"Yessir," she said with a hint of frustration, "that's a toe call."

I was in another world.

"Would you please spell toe?" I asked.

"That's T-O-L-L toe," she shouted.

Thus started my few months in Texas.

The unpleasant surprises continued the next day when I reported to work at 1025 Elm Street. Charley hadn't yet arrived but Chuck took me to the office of Spec Bradley. Spec was the administrative head of the company while Charley handled new products and Chuck managed software development. Spec asked how I liked the Adolphus and, without waiting for an answer, told me that I could stay at the Adolphus for three days. After that, I was on my own.

I went from Spec's office to a meeting with Ann Marie Ankenbrook. Ann Marie gave me a copy of a life insurance policy, a stack of 1401 program listings, and left me on my own to learn about insurance data processing.

Things got better after 5:00. I went to my first, daily get together at the bar behind the office. Chuck and Charley were there as was Jack Ross, a former mathematics instructor from the University of Arkansas who was writing one of the new sub-systems. Before long, Jack's wife joined us and when Ann Marie arrived it became obvious that Charley and Ann Marie were a couple. I was a beer drinker and Charley insisted that beer drinkers should drink free. Charley asked about my first day and I explained that I would soon be homeless and that I needed more than a little help learning their systems. Charley laughed. He spoke to Ann Marie and they agreed to provide more extensive training. I was, nonetheless, forced to move to another hotel at the end of my third day in Dallas.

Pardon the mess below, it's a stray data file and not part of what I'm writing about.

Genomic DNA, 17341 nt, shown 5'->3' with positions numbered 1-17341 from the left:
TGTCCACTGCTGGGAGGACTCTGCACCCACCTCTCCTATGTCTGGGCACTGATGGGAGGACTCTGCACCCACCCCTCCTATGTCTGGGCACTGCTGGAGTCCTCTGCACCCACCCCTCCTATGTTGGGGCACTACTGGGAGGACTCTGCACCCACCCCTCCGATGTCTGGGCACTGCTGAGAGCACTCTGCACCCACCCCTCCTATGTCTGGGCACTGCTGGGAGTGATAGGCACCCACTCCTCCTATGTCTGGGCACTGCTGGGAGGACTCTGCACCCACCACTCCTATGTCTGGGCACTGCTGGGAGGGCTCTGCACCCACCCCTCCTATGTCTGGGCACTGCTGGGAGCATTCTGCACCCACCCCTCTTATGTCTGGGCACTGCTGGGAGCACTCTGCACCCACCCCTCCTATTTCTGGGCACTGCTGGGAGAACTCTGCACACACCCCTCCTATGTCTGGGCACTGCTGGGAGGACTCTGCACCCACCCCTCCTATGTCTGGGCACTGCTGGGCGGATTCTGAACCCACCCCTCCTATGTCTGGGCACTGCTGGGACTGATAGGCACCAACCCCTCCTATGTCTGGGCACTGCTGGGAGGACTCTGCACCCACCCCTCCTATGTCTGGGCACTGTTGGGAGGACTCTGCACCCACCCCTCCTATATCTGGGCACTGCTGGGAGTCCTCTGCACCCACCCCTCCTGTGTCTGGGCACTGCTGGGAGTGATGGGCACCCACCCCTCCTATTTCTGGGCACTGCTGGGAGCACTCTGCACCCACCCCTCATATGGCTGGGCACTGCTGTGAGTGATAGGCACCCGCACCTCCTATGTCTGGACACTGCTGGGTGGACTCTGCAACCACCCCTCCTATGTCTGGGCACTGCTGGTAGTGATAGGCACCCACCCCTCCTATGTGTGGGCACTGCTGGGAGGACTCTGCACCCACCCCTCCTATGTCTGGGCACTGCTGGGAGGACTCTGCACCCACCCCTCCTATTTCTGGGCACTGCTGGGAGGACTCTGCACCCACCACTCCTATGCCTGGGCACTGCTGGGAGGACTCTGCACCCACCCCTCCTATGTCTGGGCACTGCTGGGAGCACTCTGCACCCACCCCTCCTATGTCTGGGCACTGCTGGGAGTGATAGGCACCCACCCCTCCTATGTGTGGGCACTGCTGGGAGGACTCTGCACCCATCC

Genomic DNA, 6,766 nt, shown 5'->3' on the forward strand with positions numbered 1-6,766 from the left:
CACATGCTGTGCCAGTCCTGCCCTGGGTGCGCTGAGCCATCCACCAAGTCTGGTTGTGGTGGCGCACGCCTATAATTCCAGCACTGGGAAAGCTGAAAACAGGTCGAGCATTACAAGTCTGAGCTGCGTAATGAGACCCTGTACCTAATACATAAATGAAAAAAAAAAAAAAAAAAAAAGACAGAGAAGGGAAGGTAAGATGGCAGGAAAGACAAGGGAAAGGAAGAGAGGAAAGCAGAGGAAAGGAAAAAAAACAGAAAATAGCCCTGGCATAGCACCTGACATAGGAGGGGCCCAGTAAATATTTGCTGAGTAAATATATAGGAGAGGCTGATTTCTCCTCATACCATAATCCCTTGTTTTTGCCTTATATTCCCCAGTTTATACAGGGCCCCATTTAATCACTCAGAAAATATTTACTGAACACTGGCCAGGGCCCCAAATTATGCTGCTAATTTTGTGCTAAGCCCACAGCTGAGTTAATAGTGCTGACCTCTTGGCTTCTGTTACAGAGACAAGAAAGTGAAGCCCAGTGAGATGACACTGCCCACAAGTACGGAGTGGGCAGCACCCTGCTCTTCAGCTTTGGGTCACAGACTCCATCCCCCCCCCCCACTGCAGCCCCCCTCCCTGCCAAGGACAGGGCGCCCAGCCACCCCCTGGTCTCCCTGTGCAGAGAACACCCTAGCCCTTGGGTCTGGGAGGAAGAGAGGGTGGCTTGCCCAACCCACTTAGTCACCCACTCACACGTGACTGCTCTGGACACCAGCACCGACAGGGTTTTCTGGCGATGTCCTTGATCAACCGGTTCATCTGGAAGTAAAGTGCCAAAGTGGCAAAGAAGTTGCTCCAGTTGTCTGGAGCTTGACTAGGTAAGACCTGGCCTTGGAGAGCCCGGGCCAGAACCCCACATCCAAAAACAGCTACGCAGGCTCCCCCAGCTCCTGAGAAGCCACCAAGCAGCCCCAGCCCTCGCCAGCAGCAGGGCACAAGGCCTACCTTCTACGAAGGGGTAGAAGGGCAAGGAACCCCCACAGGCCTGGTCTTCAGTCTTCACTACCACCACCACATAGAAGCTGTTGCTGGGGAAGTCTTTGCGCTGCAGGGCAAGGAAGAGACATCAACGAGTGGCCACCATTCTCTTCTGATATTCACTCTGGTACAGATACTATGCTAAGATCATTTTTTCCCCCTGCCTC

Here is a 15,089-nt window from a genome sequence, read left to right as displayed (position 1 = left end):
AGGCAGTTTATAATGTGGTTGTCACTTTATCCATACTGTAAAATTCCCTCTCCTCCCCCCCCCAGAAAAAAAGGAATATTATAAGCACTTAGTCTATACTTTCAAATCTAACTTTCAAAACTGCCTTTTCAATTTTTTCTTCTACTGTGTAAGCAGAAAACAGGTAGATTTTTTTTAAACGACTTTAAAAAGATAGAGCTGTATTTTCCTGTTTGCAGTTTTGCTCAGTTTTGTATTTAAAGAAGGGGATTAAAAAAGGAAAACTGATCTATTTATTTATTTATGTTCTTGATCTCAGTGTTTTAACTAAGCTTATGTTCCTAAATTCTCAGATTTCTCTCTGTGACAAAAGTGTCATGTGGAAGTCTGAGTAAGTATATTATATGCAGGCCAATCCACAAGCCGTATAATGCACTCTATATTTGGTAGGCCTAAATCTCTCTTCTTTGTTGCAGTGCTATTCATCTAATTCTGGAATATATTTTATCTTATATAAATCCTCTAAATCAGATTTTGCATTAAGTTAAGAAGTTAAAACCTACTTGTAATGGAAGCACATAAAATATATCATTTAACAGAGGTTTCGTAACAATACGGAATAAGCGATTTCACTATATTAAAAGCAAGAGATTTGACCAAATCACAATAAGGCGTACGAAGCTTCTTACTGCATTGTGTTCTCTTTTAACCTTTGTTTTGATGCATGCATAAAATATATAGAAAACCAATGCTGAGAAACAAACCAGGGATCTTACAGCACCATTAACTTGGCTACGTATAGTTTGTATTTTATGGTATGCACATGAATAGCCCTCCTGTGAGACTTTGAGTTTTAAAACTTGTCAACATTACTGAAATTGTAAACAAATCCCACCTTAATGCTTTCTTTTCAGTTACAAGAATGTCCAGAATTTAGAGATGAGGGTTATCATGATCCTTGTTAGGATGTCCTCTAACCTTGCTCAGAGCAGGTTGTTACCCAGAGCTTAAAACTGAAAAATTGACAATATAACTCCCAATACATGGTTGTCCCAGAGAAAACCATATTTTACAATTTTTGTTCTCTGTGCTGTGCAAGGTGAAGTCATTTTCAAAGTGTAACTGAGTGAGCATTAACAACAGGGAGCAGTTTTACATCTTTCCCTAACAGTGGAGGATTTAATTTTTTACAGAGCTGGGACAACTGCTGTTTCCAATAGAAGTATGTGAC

I lived in Dallas for no more than six months and USI, as a separate entity, didn't last much longer. With the downturn of the early seventies, USI merged with Cybertek where Chuck and Spec continued in senior positions. Charley became a consultant. During the time that I was at USI, I learned something about the insurance business, CFO, and USI's systems. A family emergency forced me to return to Harrisburg and I went to work for the life insurance company that had purchased USI's systems. From that first day in Dallas, however, until the end of my corporate career in 1999, I worked for life insurance companies.

Although I lost touch with Charley and Ann Marie, I remember reading that they had married, lived in New York City for a few years, and then returned to Texas. When Charley became a member of the Society of Actuaries, he was the youngest to ever have done so. He was a visionary. He also possessed the biggest heart of anyone that I ever met in the business. He died about 10 years ago and I regret that I never renewed our acquaintance.